The Beatles, rock music’s most popular, important, and influential band, were born 60 years ago today — on July 6, 1957, when two Liverpool teenagers named John Winston Lennon and James Paul McCartney met for the first time, at a church fundraising fair in the Liverpool, England, suburb of Woolton. The 16-year-old Lennon’s “skiffle” group known as The Quarrymen were performing at the affair, the type of event known as a “fete” in Great Britain — and incredibly, an audience member recorded a portion of the young Lennon’s performance on a primitive (by today’s standards) reel-to-reel tape recorder.
That crude recording, made 60 years ago today, can be heard below on this page. The tape is the first known recording of Lennon singing — but less than seven years later Lennon would be, along with his fellow Beatles, one of the most famous and popular people in the world. Together with McCartney, Lennon would form pop music’s greatest and most influential songwriting partnership.
The tape was recorded at St. Peter’s Church in Woolton by a member of the church’s youth club, Bob Molyneux, who was a retired police officer by the time he pulled the tape out of a vault in 1994. He had hidden the one-of-a-kind recording there for the previous 31 years. Around the time Lennon and The Beatles were becoming internationally famous, in 1963, Molyneux offered to give the tape to Lennon — passing word to the Beatles’ founding member through the group’s drummer, Ringo Starr.
But when time passed and Molyneux never heard from Lennon, he simply stashed the tape reel in a secret vault, removing it only in 1994 to put it up for sale at the prestigious auction house, Sotheby’s.
The tape, featuring Lennon singing two songs, is believed to have been recorded just moments after Lennon was introduced to the 15-year-old McCartney by a mutual friend and schoolmate, Ivan Vaughan. Lennon’s group, which played skiffle — a then-popular form of music in Britain that was a precursor to rock and roll but required less musical ability — performed on the back of a flatbed truck, which served as their stage. The two songs sung by Lennon on the recording are “Puttin’ on the Style,” which was a chart-topping hit in the United Kingdom for skiffle star Lonnie Donegan, and “Baby, Let’s Play House,” which was made famous by America’s “King of Rock and Roll,” Elvis Presley.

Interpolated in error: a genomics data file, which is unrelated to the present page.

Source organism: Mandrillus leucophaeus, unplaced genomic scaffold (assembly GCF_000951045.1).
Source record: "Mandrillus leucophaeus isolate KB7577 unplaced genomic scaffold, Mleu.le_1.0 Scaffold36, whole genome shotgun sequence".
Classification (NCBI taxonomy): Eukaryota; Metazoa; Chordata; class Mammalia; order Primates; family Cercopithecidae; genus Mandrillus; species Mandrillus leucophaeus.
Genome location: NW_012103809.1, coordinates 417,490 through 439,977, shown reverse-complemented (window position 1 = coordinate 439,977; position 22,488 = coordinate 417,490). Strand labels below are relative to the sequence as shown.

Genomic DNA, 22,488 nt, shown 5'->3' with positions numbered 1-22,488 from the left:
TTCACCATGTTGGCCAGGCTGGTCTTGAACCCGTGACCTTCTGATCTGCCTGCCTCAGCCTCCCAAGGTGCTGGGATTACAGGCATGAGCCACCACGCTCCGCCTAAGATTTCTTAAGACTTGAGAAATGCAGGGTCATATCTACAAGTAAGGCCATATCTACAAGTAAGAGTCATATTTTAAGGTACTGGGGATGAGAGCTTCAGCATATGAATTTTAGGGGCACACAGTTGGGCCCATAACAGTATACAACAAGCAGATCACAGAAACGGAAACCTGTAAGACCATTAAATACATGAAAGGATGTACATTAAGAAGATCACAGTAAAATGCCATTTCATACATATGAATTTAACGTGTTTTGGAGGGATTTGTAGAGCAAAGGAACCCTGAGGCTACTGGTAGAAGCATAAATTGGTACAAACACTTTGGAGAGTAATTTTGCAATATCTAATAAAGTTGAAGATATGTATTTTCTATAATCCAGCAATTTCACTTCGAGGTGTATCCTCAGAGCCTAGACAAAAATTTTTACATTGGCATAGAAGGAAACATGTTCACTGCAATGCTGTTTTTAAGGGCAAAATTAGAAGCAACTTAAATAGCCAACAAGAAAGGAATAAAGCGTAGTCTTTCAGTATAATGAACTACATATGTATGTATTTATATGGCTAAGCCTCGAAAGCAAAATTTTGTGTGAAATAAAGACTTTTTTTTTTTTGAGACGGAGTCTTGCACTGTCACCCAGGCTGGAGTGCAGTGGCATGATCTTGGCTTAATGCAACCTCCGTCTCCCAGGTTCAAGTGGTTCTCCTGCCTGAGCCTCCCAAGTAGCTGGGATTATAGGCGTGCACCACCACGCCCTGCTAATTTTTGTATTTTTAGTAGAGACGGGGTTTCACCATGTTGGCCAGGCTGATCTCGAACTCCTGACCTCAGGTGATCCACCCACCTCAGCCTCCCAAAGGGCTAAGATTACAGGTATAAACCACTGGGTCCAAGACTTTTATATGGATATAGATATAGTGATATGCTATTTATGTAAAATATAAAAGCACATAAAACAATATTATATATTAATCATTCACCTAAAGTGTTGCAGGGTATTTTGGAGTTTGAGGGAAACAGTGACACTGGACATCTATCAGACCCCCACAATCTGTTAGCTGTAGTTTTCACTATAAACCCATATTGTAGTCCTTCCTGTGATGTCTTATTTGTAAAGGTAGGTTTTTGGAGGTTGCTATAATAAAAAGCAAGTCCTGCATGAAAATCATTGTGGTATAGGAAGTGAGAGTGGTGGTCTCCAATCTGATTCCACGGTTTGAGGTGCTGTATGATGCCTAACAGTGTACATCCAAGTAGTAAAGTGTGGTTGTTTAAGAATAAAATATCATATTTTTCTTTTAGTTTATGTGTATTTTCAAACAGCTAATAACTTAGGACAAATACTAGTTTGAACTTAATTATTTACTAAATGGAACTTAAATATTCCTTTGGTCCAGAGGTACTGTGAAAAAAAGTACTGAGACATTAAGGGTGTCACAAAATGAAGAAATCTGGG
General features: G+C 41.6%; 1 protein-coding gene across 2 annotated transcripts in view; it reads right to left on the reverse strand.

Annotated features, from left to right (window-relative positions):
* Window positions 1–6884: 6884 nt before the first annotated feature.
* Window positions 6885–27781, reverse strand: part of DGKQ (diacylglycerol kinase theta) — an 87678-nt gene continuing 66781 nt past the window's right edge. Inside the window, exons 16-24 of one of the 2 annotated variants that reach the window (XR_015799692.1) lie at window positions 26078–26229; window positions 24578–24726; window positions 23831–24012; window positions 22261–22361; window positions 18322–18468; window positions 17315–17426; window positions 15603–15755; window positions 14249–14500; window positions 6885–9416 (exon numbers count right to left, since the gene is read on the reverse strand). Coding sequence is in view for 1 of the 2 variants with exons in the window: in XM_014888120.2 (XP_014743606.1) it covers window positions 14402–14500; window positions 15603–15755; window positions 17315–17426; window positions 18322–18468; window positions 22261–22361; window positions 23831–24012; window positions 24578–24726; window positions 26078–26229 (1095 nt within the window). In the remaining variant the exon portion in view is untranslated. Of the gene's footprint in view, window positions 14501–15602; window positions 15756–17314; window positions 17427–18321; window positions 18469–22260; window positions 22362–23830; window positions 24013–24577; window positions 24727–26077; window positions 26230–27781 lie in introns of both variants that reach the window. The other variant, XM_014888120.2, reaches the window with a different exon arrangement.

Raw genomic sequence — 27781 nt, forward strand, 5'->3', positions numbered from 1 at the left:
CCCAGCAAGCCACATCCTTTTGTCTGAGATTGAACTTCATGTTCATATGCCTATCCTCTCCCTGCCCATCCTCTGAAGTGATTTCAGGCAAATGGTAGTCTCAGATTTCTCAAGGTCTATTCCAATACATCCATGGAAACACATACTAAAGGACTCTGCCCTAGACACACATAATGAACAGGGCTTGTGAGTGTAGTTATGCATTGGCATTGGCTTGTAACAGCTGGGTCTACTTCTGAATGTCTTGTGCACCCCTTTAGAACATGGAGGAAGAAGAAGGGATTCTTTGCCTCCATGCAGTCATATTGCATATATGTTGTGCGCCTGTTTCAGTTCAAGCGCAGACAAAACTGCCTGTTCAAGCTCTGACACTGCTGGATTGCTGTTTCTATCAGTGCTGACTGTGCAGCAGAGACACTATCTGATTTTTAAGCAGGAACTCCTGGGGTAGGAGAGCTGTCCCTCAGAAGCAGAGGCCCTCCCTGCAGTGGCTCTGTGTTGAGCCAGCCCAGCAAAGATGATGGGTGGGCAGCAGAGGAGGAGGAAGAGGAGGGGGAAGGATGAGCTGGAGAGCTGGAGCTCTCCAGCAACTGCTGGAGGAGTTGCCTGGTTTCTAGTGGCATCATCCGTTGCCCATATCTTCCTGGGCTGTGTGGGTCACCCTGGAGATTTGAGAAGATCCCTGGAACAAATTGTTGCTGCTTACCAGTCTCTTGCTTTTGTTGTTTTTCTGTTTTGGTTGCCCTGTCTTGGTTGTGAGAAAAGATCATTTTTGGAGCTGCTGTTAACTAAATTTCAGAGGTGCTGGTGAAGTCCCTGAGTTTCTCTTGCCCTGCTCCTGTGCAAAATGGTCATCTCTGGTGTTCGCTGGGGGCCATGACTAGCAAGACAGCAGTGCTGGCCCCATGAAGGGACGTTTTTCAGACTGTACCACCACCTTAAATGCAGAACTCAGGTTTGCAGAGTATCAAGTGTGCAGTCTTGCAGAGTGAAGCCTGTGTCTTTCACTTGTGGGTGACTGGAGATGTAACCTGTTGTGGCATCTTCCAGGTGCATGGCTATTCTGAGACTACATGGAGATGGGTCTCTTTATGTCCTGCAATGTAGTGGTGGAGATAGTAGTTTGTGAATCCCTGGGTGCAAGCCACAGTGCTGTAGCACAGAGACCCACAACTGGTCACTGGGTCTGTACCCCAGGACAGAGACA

Listen to the poorly recorded but nonetheless historic tape by clicking on the video below.
The following video, created by the HistoryPod podcast, contains further details on what turned out to be the world-changing meeting of Lennon and McCartney.
Though the meeting of the teenage Lennon and McCartney would turn out to be one of the most important cultural moments of the 20th century, at the time it seemed anything but Earth-shaking. McCartney, clad in a white jacket and black “drainies,” or drainpipe trousers — a type of pants that today would be called “skinny jeans” — briefly taught Lennon how to properly tune his guitar.
McCartney then played a few songs for Lennon on the guitar, including the then-current American rock and roll hits “Twenty Flight Rock” by Eddie Cochran and “Be-Bop-A-Lula” by Gene Vincent. McCartney also played a couple of tunes on a piano, and when Lennon leaned in to play a chord on the keys, McCartney realized that Lennon was drunk.
“It’s not that I was shocked,” McCartney would recall in an interview 38 years later. “It’s just that I remember this particular detail.”
The Beatles took a few years to come together after the initial Lennon-McCartney meeting, with George Harrison joining the group in February of 1958 and drummer Pete Best signing on in 1960 — only to be replaced two years later by Richard Starkey aka Ringo Starr, who completed the Beatles’ lineup that would remain together until the band’s acrimonious breakup over legal and business, as well as creative, conflicts in April of 1970.
[Featured Image by William Vanderson/Getty Images]